The Superintendent noted that restoration work had been carried out at the Education Centre, including the planting of a wildflower garden. Works to install some hedging would take place in the autumn. He added that restoration works to both the Education Centre and the football pitches had been charged to the National Grid.
The Superintendent reported that Network Rail proposals for both a new electricity substation and the installation of new boundary fencing along the southern perimeter of the Heath had been considered by officers. National Rail had been advised that the location of the new substation was considered inappropriate to the wider setting of the Heath and that the design of the proposed boundary fencing was similarly not in keeping with the character of the Heath’s surrounding landscape.
The Superintendent commented that he was satisfied with staff performance for the year 2013/14 and that three Heath staff had been awarded a grade of ‘outstanding’ in the City of London Corporation’s internal annual appraisal process. All staff had now set their 2014/15 objectives in liaison with their senior managers.
The Superintendent added that a Senior Zoo Keeper had also recently been recruited for the zoo at Golders Hill Park. In response to a question from Colin Gregory, the Superintendent replied that the Zoo Keeper would be employed on an 18-month fixed term contract and given a mandate to establish the true cost of operating the zoo and deal with licensing issues . They would also be expected to draw up a longer term management plan for the zoo to ensure it was financially sustainable.
Hampstead Heath Constabulary Dogs
The Superintendent reported that his informal consultation on a potential restructure of the Hampstead Heath Constabulary had been extended and was now complete. He was currently drafting a report on the issue.
Additional Staff Vehicle
The Superintendent noted that an additional Land Rover was present on the Heath that was on loan from the City of London Corporation’s Department of the Built Environment. The vehicle was ordinarily used to grit difficult-to-access City streets during the winter months and was being used to give the Tree Team greater mobility over the summer period.
Highgate Wood and Queen’s Park Consultative Committee Walk
The Superintendent noted that both the Highgate Wood Joint Consultative Committee and the Queen’s Park Joint Consultative Group were being offered a tour of the Heath ahead of the Queen’s Park Joint Consultative Group’s meeting on 4 June.
Open Spaces Identity Project – Hampstead Heath Branding
The Superintendent reported that the new Hampstead Heath branding had now been launched, with the first example of the new branding being the Hampstead Heath Diary 2014/15. The new branding would become more prevalent as signage across the Heath was updated and replaced.
Green Flag and Green Heritage Inspections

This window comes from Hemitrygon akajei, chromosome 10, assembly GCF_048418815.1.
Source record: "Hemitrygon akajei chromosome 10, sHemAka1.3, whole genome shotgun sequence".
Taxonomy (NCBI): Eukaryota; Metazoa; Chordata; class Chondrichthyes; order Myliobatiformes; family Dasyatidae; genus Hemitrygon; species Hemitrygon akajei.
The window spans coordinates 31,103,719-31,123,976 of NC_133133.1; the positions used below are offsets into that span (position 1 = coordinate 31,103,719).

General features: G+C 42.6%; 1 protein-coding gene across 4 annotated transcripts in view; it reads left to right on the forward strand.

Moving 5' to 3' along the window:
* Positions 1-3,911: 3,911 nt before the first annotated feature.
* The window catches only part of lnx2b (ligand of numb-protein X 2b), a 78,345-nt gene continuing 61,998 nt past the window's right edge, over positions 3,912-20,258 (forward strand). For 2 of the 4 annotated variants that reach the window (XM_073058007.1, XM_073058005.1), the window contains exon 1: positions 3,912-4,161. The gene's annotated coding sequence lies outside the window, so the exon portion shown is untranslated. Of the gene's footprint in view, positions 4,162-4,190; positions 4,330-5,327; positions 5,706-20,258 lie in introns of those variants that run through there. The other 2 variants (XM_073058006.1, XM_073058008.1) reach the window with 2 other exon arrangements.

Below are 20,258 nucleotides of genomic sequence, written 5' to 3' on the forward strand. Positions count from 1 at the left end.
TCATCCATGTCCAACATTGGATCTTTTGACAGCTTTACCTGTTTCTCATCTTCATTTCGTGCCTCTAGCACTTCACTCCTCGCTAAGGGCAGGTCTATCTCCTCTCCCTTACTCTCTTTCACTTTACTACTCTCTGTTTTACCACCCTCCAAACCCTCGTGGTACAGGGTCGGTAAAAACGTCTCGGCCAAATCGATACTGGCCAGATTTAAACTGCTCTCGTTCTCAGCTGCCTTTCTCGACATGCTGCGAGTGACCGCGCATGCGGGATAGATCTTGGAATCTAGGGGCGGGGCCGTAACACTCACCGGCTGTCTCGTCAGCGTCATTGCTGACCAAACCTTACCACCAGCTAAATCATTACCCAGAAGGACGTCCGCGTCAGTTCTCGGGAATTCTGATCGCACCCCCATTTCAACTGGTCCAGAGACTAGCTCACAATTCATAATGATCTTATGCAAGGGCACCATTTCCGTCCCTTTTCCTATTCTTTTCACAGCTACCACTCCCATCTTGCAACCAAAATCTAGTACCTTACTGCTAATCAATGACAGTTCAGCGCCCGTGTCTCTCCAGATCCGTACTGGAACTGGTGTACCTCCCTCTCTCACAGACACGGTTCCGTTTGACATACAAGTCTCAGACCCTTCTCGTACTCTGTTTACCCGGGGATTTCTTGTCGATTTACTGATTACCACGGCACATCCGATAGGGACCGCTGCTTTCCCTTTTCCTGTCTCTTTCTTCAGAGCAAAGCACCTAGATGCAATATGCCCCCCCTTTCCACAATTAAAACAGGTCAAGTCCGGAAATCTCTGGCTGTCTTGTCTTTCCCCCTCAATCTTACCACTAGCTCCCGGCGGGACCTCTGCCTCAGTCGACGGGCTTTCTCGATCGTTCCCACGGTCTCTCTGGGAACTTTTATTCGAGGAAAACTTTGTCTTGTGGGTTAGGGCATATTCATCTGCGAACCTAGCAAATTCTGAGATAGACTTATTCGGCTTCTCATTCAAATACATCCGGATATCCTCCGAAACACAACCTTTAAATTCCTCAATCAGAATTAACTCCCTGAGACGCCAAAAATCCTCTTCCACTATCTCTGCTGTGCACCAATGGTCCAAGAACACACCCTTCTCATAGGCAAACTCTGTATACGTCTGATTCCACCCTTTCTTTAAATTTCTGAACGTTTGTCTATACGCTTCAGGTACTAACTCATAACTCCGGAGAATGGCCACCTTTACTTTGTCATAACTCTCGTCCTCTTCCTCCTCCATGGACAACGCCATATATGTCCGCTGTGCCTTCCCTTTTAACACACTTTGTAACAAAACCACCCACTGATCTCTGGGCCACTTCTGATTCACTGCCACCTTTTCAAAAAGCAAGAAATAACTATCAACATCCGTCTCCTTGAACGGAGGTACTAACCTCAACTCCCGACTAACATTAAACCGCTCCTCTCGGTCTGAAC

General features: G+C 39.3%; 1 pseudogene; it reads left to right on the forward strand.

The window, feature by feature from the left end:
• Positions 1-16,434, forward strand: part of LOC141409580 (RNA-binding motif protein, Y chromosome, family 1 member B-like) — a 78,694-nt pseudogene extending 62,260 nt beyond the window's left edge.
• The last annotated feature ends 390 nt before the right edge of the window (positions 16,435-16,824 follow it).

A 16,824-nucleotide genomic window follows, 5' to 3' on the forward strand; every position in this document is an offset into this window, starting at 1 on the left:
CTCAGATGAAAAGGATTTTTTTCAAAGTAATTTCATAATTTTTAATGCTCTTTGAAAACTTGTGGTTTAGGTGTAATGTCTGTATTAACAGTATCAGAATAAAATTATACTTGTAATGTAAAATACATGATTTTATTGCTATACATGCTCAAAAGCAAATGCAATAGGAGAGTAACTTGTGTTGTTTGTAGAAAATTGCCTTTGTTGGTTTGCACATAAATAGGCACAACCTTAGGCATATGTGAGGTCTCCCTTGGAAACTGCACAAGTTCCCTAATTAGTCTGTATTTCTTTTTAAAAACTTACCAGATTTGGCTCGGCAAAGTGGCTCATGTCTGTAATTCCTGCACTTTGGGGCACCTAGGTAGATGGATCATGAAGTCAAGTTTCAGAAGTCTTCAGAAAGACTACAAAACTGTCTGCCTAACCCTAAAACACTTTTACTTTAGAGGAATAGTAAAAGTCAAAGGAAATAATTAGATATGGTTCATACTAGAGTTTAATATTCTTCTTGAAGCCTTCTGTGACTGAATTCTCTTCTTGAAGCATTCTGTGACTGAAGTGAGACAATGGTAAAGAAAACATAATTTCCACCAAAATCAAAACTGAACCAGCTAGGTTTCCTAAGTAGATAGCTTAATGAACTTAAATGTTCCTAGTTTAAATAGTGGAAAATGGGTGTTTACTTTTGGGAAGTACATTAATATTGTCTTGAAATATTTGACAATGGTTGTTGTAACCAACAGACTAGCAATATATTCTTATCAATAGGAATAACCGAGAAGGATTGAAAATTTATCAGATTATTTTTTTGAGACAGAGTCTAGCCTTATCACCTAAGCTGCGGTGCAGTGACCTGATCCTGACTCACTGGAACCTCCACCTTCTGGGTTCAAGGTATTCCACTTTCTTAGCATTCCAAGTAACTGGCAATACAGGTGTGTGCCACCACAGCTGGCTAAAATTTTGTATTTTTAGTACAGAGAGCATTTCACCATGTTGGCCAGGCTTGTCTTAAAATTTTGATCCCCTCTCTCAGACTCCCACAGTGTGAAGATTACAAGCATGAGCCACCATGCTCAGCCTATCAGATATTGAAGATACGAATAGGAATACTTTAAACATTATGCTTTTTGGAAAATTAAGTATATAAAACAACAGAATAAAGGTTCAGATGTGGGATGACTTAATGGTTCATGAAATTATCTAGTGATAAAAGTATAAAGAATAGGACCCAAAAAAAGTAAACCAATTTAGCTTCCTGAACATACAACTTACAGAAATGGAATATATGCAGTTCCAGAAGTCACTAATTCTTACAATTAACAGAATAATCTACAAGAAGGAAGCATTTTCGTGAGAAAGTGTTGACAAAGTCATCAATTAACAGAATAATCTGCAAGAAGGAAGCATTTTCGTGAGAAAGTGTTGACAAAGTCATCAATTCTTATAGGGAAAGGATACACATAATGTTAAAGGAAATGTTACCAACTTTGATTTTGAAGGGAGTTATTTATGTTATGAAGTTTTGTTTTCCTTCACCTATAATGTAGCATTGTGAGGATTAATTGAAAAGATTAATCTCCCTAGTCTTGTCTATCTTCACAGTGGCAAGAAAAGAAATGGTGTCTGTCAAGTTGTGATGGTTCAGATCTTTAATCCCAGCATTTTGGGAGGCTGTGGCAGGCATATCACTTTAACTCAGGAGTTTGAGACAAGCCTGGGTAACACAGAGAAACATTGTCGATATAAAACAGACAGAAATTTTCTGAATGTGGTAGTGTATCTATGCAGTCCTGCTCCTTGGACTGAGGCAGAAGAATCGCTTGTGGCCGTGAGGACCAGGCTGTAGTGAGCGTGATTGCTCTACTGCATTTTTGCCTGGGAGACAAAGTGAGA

The Superintendent noted that inspectors for both the Green Flag and Green Heritage Award schemes were expected on the Heath over the coming weeks.
The Superintendent reported on recent and forthcoming events on the Heath, highlighting the success of the 10,000m event on 10 May which saw over 75 personal bests set by those taking part. He added that the Leisure and Events Manager was now working with the Highgate Harriers to submit a bid to the London Marathon Trust to secure funding for a repeat of the event in 2015.
The Superintendent went on to note that construction had begun on temporary structures for the Affordable Art Fair which would open on 11 June, and be followed by Grow London on 19 June.
He added that Cancer Research UK’s Race for Life was scheduled for 5 July and had proved one of the most popular fundraising events on the Heath to date, given it had seen over £175,000 raised for charity in the last year.
The Superintendent concluded by listing other forthcoming events on the Heath, including the City Dip on 11-12 July, the City of London Festival on 13 July, and Give it A Go on 20 July.
The Superintendent highlighted the recent work of the Conservation Team, noting that they had planted three new wildflower areas on the Heath in addition to poppy planting for the First World War Centenary. Other work undertaken by the team included algae clearance from Whitestone Pond, injection treatment to eradicate Japanese knotweed and giant hogweed, reed bed maintenance and clearance of storm damage from the recent period of bad weather between October 2013 – February 2014.
He added that staff had been working with English Heritage towards the conservation of the area around Kenwood House Dairy, and with the Friends of Queen’s Wood towards the clearance of ponds. A project had also been completed with Highgate Primary School to help create a new school allotment.
The Good, The Bad, The Ugly
In response to a question from Helen Payne, the Chairman confirmed that the sculpture would remain in Golders Hill Park for up to one year. In response to a further suggestion from Helen Payne, the Operations Services Manager confirmed that the grass around the sculptures would be allowed to grow to ensure they were situated in a semi-rural setting as originally envisaged by the artists.